Organizations are reinventing how they build and maintain their network infrastructures, primarily driven by developments like digital transformation, Work from Anywhere (WFA), and the adoption of cloud computing and Operational Technology (OT) devices. While these changes provide businesses of all sizes and industries with the flexibility and adaptability today’s digital marketplace requires, IT and security professionals are now responsible for protecting their enterprise’s people, data, and devices across a highly distributed—and constantly expanding—environment. At the same time, the threat landscape is changing at a rate we’ve never seen before, with cybercrime increasing in sophistication and bad actors finding more ways to infiltrate networks.
Historically, many businesses built their networks first and later layered security on top. Yet today—with an estimated 76% of organizations embracing a hybrid approach to networking—using this method results in a poor user experience, architectural complexity, increased risk, and difficulties with maintenance and troubleshooting. This rapid evolution occurring within enterprises and across the threat landscape requires a modern approach to both networking and security—one that offers end-to-end visibility, better performance, and peace of mind—so enterprises can identify and react quickly and effectively in response to the unexpected.
To achieve this, organizations have begun converging networking and security. This allows them to tie security to operations so rapid network changes are automatically protected and quickly deploy secure connectivity when and where it’s needed across their IT and OT environments. They’re also increasingly adopting a consolidated approach to security, using technologies from only a few vendors and managing those through a small group of integrated platforms instead of implementing a collection of dozens of disparate “best of breed” products. These shifting perspectives on and approaches to networking and security are crucial to meet new demands as organizations, and the threat landscape, continue to evolve at an unprecedented pace.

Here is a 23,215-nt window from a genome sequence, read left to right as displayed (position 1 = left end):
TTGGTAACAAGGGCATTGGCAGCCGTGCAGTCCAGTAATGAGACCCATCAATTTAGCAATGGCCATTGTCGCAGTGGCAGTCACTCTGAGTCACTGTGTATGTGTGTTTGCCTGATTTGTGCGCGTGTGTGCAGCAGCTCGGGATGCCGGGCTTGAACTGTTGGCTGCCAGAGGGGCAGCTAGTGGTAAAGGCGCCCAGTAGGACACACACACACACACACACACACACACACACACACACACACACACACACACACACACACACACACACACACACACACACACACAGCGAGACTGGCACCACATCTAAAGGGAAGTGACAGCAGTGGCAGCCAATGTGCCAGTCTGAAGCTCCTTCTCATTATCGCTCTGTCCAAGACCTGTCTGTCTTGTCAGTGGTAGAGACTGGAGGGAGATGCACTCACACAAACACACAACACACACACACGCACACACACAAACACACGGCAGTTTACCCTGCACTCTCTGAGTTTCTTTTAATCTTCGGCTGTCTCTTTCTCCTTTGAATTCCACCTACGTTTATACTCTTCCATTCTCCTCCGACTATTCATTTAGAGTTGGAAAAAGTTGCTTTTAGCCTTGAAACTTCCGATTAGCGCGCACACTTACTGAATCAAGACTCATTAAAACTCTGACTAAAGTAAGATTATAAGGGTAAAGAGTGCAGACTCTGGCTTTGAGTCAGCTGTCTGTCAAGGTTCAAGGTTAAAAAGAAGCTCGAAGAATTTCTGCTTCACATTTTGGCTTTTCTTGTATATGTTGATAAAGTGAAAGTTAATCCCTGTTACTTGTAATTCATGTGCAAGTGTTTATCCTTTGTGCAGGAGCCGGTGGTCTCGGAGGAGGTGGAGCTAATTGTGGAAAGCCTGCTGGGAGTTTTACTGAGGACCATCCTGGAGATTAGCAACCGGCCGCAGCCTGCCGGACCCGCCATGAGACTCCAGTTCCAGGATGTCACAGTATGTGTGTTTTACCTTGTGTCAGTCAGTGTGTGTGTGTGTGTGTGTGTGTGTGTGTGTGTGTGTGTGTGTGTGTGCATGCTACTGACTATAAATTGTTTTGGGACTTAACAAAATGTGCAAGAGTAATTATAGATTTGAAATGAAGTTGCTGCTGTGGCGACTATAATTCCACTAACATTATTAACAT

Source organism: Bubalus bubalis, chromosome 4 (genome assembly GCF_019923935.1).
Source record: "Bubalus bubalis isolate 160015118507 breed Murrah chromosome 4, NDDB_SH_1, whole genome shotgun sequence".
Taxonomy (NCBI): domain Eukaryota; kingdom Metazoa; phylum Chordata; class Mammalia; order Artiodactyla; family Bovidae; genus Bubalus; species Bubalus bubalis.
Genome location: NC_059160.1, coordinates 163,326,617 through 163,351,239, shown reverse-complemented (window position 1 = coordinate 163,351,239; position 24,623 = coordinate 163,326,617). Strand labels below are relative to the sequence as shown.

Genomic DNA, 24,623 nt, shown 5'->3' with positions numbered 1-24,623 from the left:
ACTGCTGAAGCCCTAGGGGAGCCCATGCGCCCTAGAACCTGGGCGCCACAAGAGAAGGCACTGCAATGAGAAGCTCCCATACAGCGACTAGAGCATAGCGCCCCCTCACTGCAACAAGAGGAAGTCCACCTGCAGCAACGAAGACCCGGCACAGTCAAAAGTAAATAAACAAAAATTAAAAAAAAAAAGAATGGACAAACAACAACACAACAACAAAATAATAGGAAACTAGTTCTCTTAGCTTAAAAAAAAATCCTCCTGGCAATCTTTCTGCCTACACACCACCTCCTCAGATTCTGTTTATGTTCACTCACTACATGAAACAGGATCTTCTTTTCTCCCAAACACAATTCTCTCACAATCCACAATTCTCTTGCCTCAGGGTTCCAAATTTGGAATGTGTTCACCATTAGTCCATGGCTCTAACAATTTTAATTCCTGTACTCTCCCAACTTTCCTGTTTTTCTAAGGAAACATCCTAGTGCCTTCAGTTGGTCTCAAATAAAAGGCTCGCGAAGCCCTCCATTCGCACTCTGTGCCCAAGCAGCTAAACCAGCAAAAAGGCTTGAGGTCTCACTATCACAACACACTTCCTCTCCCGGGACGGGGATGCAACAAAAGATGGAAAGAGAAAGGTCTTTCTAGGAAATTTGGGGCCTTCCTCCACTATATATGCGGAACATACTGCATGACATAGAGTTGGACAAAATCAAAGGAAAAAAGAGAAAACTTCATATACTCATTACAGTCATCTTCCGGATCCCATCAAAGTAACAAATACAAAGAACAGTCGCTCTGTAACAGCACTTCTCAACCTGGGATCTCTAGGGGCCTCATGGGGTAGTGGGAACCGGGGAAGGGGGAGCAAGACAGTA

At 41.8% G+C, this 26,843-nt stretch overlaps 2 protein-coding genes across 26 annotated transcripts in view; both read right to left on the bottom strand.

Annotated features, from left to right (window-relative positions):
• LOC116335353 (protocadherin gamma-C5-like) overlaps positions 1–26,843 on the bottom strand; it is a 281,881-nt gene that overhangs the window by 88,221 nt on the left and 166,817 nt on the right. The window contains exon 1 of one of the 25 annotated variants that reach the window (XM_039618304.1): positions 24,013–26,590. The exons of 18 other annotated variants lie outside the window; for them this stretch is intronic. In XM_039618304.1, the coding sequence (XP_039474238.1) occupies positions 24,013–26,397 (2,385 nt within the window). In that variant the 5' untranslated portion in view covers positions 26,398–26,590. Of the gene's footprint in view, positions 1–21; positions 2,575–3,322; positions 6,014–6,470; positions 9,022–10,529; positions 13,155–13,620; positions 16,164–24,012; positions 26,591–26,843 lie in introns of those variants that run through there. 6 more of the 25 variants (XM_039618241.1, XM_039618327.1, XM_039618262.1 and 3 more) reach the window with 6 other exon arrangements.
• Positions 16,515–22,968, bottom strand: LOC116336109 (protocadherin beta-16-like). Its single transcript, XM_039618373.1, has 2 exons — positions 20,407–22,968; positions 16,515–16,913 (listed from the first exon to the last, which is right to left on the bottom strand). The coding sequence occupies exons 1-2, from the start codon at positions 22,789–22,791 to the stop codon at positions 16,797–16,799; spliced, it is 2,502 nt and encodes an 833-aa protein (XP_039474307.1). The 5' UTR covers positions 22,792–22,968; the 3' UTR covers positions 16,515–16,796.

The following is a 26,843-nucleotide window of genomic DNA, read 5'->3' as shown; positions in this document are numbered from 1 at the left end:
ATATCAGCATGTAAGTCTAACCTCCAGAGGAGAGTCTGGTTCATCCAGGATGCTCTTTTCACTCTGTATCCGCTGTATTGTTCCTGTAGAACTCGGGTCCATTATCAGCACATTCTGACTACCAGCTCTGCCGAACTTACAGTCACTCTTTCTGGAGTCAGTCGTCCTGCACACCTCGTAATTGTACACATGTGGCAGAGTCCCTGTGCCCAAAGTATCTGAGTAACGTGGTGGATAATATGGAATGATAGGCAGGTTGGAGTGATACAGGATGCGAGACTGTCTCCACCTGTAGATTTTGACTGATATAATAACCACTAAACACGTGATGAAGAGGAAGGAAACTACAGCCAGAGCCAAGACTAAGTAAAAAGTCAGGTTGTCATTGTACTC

Laying the Foundation for Secure Networking
“Secure networking” is location-, device-, content-, and application-aware networking. And it consists of several vital components.
The next-generation firewall (NGFW) is foundational to secure networking, providing control points across your entire infrastructure. But the most significant change in networking today is the move toward distributed firewalls as organizations look to add cloud firewalls and firewall-as-a-service offerings to their technology portfolios. Gartner calls these distributed firewalls hybrid mesh firewalls and predicts that by 2026, more than 60% of businesses will use them. Maintaining a single policy across all these firewall use cases will be essential as organizations’ networks continue to expand.
Secure Software-Defined Wide Area Network (Secure SD-WAN) technology is another essential component of secure networking, as it optimizes the application experience. Once you’ve implemented and deployed Secure SD-WAN, users and devices can securely access critical resources anywhere on the network. Additionally, SD-Branch extends SD-WAN functionality by combining it with branch networking to secure your remote premises. Secure Access Service Edge (SASE) extends enterprise-grade security to your remote users. And universal zero trust network access (ZTNA) applies the zero-trust security model to all applications.